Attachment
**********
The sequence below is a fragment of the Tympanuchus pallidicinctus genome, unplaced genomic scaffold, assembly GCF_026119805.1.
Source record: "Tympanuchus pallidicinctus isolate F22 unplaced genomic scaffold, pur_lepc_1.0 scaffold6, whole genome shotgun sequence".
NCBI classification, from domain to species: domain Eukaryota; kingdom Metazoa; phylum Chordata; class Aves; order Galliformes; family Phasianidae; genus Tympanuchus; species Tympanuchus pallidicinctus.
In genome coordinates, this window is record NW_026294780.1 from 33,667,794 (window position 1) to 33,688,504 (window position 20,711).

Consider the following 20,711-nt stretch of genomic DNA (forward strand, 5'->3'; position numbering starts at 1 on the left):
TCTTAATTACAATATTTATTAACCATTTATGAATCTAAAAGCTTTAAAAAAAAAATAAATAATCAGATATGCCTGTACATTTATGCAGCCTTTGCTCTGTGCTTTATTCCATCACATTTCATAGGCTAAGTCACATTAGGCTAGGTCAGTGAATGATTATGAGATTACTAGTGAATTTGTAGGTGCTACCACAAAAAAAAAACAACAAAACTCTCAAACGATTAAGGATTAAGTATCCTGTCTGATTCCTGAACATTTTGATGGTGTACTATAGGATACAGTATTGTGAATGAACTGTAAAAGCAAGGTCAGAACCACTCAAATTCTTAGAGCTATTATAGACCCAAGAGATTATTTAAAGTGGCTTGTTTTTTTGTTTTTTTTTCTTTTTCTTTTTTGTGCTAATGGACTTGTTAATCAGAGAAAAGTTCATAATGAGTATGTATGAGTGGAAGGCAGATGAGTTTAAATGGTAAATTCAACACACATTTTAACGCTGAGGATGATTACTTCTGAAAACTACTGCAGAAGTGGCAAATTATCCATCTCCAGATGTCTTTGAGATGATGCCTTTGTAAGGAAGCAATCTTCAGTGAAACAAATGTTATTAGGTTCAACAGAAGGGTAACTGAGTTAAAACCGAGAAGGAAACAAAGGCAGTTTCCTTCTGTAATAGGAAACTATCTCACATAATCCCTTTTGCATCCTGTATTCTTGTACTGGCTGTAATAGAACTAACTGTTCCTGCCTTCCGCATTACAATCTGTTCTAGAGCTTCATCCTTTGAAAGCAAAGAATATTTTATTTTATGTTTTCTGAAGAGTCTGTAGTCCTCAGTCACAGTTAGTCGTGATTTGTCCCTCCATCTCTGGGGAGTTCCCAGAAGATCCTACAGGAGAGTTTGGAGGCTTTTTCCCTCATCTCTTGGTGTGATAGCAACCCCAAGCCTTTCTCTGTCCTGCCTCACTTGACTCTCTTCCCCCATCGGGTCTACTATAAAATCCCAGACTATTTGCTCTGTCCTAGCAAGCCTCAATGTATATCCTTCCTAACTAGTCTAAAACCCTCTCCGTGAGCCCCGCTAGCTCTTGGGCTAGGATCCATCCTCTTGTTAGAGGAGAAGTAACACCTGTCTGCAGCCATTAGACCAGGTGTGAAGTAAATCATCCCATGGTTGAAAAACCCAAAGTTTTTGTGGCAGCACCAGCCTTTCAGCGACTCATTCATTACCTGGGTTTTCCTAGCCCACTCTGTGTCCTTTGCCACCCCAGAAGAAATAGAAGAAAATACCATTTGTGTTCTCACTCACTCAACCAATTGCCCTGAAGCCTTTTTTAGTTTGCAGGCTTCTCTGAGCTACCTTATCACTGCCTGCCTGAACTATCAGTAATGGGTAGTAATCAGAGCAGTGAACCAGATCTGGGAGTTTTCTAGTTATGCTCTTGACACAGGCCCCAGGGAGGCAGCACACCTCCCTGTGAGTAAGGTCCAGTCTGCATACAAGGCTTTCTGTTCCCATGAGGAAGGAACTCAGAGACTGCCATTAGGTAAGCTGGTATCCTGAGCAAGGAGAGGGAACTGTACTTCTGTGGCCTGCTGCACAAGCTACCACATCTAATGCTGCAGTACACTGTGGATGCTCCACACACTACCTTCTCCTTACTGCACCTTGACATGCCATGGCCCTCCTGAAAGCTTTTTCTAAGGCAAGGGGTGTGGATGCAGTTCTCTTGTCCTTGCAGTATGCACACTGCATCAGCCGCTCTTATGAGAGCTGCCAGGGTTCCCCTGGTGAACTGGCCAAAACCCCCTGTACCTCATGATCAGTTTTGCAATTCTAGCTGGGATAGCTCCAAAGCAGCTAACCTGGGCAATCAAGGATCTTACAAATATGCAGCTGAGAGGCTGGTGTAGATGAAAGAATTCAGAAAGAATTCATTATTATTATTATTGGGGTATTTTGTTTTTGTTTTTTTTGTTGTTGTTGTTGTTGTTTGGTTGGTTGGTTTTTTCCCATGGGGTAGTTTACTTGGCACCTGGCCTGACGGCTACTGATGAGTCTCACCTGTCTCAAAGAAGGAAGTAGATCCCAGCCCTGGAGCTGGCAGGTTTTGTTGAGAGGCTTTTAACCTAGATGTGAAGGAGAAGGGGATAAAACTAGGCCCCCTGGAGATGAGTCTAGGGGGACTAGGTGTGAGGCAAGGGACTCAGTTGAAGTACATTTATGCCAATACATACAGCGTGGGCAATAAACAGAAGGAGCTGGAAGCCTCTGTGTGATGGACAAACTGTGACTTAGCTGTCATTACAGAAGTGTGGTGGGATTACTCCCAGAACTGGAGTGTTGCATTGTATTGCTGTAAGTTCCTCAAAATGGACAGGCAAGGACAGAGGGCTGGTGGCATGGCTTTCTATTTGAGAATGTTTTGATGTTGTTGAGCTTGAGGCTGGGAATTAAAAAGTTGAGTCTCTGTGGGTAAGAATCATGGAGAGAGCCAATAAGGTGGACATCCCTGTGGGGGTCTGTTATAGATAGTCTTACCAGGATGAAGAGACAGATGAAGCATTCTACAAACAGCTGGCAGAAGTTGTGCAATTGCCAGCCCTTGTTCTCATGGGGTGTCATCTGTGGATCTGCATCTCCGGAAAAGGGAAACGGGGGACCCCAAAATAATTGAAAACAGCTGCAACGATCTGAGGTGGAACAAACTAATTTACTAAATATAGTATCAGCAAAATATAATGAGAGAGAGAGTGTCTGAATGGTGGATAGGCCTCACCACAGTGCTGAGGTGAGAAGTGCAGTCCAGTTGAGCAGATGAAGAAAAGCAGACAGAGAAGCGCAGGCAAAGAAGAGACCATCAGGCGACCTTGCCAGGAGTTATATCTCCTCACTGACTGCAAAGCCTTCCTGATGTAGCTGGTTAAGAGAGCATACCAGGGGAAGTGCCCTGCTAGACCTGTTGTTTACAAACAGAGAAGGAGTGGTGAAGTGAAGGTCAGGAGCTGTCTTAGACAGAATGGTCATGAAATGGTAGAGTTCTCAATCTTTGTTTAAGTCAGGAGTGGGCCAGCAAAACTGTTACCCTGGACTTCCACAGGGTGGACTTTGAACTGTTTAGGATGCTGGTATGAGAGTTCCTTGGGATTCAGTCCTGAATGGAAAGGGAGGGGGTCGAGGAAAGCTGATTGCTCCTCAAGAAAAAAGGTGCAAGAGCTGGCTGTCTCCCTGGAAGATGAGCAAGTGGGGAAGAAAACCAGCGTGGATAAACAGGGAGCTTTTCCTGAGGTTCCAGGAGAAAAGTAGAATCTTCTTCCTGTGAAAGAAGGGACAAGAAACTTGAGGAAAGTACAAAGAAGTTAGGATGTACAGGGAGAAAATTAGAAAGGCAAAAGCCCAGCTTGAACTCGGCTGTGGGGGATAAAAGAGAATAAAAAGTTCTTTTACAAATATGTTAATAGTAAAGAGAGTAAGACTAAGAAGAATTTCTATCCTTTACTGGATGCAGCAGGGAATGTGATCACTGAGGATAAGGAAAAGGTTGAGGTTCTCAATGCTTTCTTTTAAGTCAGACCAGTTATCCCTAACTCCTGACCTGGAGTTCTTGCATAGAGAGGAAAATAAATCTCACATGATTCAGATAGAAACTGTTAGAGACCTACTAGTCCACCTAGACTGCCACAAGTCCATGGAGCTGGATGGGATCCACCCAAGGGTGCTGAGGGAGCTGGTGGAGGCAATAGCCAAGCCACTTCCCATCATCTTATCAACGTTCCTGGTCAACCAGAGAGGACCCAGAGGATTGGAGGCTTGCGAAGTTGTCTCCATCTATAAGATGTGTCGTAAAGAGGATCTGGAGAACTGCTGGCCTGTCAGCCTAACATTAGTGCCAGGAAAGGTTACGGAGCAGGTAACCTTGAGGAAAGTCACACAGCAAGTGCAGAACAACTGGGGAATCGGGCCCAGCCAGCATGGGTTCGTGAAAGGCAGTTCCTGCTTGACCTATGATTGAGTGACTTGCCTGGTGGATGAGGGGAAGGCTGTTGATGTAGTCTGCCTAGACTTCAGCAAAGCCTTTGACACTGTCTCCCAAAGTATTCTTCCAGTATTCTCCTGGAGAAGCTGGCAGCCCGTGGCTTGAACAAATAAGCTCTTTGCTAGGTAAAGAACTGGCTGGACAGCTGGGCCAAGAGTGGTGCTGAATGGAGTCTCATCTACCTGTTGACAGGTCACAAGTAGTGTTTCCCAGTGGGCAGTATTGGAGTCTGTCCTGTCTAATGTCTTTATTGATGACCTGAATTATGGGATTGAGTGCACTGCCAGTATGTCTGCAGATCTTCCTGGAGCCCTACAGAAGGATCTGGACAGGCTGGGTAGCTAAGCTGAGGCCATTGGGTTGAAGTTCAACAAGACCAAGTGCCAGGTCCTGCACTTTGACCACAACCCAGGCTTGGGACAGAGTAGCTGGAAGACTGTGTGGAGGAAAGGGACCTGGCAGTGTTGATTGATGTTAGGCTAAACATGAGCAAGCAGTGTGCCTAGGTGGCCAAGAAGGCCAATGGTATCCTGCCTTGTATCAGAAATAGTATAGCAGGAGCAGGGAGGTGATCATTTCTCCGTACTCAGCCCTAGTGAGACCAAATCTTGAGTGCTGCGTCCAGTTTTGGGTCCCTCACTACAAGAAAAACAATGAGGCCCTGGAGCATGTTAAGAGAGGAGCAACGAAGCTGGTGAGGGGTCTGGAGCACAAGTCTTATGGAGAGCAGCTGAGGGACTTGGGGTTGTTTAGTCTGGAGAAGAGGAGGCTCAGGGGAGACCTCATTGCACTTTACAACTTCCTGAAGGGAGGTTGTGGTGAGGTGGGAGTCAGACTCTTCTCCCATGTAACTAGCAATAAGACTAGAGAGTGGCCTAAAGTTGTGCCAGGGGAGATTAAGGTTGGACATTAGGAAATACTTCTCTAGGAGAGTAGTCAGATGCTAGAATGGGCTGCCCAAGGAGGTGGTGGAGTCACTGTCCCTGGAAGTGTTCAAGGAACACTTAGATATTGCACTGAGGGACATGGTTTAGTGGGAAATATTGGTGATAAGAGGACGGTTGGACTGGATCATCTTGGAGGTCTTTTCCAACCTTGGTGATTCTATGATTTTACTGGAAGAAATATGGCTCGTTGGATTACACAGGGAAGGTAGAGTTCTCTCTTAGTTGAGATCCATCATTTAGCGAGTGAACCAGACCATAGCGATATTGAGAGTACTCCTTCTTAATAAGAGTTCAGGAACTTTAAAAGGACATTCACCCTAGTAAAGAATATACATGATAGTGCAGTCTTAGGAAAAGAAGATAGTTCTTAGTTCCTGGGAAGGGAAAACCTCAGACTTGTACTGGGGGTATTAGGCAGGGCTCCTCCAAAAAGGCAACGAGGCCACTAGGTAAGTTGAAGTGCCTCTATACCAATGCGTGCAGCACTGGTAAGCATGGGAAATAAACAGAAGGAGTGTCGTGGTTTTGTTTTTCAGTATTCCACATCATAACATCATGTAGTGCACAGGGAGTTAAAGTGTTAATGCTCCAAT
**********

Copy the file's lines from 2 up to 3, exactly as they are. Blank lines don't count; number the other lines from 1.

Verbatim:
Source record: "Tympanuchus pallidicinctus isolate F22 unplaced genomic scaffold, pur_lepc_1.0 scaffold6, whole genome shotgun sequence".
NCBI classification, from domain to species: domain Eukaryota; kingdom Metazoa; phylum Chordata; class Aves; order Galliformes; family Phasianidae; genus Tympanuchus; species Tympanuchus pallidicinctus.